The Government will plough ahead with plans to remove a free speech law which highlights the right of people to express their views on homosexual practice, ministers said yesterday.
But other MPs, including one from the Labour benches, urged the Government to keep the safeguard which clarifies that disagreement is not the same thing as hatred.
MPs were debating the Coroners and Justice Bill. The Bill includes plans to remove the free speech clarification from the offence of ‘inciting hatred’ on grounds of sexual orientation.
The free speech protection makes it clear that criticising homosexual practice or urging people to refrain from such conduct will not, in itself, be a crime.
During the debate, Justice Secretary Jack Straw dismissed warnings that Christians and others are being persecuted for expressing their religious views on sexual ethics.
The Government was reminded of cases like that of Joe and Helen Roberts, Christian pensioners who were interrogated by police because they expressed their religious beliefs about homosexual conduct to their local council.
The shadow justice spokesman, Dominic Grieve, said the case made him “ashamed of the system that we seem to be creating in this country”.
But Mr Straw denied that such cases could be repeated if the free speech protection was removed.
He said the law only catches threatening behaviour intended to stir up hatred, and saw no need for clarification beyond that.
He accused supporters of the protection of more sinister motives. He said: “The movers of that amendment were very clear that the words meant something; they were intended to make a conviction very difficult indeed. That was the purpose.”
But Mr Grieve argued that the law should recognise the difference between inciting hatred and expressing legitimate views.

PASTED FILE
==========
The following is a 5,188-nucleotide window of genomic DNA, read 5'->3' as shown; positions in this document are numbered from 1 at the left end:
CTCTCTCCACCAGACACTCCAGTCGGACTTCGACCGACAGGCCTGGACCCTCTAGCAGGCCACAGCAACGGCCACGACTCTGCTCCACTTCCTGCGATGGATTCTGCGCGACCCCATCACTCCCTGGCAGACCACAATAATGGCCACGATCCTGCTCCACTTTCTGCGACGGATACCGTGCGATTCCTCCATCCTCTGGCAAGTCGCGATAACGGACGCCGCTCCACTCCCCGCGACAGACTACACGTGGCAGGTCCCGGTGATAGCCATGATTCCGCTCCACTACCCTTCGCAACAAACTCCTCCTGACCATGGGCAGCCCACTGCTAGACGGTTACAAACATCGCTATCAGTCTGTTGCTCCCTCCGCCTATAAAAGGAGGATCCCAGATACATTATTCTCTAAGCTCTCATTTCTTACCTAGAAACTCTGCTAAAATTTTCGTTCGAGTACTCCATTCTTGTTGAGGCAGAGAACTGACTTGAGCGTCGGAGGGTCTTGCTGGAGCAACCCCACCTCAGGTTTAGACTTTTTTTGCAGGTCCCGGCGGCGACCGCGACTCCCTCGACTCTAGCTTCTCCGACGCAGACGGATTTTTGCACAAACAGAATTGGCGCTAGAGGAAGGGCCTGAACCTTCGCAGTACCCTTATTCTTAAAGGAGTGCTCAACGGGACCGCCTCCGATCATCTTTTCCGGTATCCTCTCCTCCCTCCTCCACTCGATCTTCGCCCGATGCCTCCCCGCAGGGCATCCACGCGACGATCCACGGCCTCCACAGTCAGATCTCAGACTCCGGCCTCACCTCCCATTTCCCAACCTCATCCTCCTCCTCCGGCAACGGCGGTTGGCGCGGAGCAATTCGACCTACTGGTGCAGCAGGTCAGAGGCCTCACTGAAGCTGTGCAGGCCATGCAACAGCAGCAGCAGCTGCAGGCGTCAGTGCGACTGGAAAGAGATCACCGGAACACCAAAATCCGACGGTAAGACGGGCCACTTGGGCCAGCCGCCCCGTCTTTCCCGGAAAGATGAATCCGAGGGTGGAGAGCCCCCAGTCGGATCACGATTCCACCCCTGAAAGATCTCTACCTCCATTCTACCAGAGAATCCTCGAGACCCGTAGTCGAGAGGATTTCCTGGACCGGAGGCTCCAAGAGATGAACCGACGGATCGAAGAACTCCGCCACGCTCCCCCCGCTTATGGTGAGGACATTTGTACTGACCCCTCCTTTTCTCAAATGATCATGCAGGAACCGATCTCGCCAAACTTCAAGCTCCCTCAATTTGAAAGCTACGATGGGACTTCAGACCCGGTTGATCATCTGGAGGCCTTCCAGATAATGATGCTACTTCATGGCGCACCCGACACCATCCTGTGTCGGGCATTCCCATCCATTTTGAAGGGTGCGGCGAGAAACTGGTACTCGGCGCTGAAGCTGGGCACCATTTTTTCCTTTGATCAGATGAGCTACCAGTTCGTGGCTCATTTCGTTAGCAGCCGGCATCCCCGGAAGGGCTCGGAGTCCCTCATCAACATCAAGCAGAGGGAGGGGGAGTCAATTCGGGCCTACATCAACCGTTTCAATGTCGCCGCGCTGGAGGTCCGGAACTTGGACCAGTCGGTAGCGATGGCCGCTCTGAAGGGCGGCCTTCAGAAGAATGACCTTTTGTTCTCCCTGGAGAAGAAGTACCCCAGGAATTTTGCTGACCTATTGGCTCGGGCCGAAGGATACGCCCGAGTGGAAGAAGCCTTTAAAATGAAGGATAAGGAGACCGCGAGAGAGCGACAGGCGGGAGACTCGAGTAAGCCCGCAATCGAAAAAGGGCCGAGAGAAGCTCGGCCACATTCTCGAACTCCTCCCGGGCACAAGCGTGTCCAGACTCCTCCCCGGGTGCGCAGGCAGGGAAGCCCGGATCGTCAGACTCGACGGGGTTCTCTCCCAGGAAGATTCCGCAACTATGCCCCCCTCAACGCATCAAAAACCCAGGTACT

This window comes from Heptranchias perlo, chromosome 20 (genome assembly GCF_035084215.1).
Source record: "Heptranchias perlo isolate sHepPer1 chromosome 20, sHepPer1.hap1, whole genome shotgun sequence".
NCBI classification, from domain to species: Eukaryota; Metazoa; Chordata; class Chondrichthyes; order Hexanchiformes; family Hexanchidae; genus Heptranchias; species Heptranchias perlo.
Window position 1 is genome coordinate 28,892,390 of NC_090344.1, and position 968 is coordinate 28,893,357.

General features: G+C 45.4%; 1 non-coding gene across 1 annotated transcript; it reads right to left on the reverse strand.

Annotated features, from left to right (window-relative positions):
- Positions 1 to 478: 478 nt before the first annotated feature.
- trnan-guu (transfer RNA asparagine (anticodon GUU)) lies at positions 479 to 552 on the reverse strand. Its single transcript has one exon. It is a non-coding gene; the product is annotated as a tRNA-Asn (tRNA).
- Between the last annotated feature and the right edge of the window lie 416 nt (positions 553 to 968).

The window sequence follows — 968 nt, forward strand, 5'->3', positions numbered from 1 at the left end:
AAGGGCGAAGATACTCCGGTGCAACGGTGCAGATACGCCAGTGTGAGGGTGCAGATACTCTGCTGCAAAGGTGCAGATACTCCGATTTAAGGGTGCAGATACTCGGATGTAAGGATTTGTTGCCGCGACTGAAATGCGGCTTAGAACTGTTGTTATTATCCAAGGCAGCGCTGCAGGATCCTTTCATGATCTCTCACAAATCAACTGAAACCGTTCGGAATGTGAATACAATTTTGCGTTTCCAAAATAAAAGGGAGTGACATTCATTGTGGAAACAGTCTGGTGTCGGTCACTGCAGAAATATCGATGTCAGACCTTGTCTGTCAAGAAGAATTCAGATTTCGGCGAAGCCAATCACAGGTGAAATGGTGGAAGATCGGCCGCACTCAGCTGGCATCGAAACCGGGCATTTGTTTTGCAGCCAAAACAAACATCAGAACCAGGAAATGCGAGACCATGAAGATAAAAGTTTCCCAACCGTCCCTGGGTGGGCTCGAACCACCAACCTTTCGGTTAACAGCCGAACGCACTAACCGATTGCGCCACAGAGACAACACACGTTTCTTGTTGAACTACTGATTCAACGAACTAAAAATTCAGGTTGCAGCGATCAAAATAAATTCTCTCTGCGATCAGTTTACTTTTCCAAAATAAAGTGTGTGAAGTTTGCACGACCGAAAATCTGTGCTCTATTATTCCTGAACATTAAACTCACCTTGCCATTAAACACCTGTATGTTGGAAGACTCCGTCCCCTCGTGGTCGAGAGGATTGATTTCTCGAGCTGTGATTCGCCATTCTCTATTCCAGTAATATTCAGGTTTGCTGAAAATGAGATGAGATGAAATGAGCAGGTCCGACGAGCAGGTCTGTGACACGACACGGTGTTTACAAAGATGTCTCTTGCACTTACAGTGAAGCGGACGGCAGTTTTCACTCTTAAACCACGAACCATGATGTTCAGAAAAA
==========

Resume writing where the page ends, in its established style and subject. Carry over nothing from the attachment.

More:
He said: “No case has yet been made – I wait to hear it – to show why the words that were included in the other place do anything to undermine the ability to prosecute the offence that has been created.”
Neither Mr Straw nor Miss Eagle came forward with a response.
MPs also pointed out that the move was lopsided, with a more wide-ranging free speech protection left untouched in parallel religious hatred laws.
Labour MP David Taylor asked: “Is that not a rather asymmetrical approach, and is it likely to survive challenges in the other place?”
Mr Straw said he would take account of Mr Taylor’s question, but said “there are differences and I think that that has been accepted by the House when the matter has been debated”.
Conservative MP and vocal spokesman for secularism John Bercow called the protection “at best superfluous, and at worst deeply objectionable”.
He added: “Some – although not all – of its supporters would not even know how to spell the word equality, let alone sign up to it.”
But Mr Grieve argued that a safeguard is necessary because laws made by Parliament are often misapplied “lower down the chain”.
Without such protection, he said, “the law of unintended consequences will lead to people who express views that are perfectly legitimate – even if they are views with which we disagree – feeling as if they are being persecuted.”
He added: “I want to see a right for people to express their views, including views that other people might not like.
“That is what a free society is about, and the House must ensure that that can still happen, even when we have ensured that expressions of rabid hatred and incitement to hatred can be curbed.”
Mike Judge, Head of Communications at The Christian Institute, said: “In theory, if the protection was removed Christians would remain free to express their beliefs about homosexual practice.
“The law ought only to catch the use of threatening words or behaviour which have the intention of stirring up hatred. No genuine Christian should find themselves falling foul of that.
“But we believe a free speech protection should nevertheless remain attached to the offence to clarify an area of the law which could easily be used as a pretext for silencing Christian views on sexual behaviour.
“Given the level of intimidation faced by Christians on the issue of homosexual practice, an explicit free speech protection is a reasonable approach.”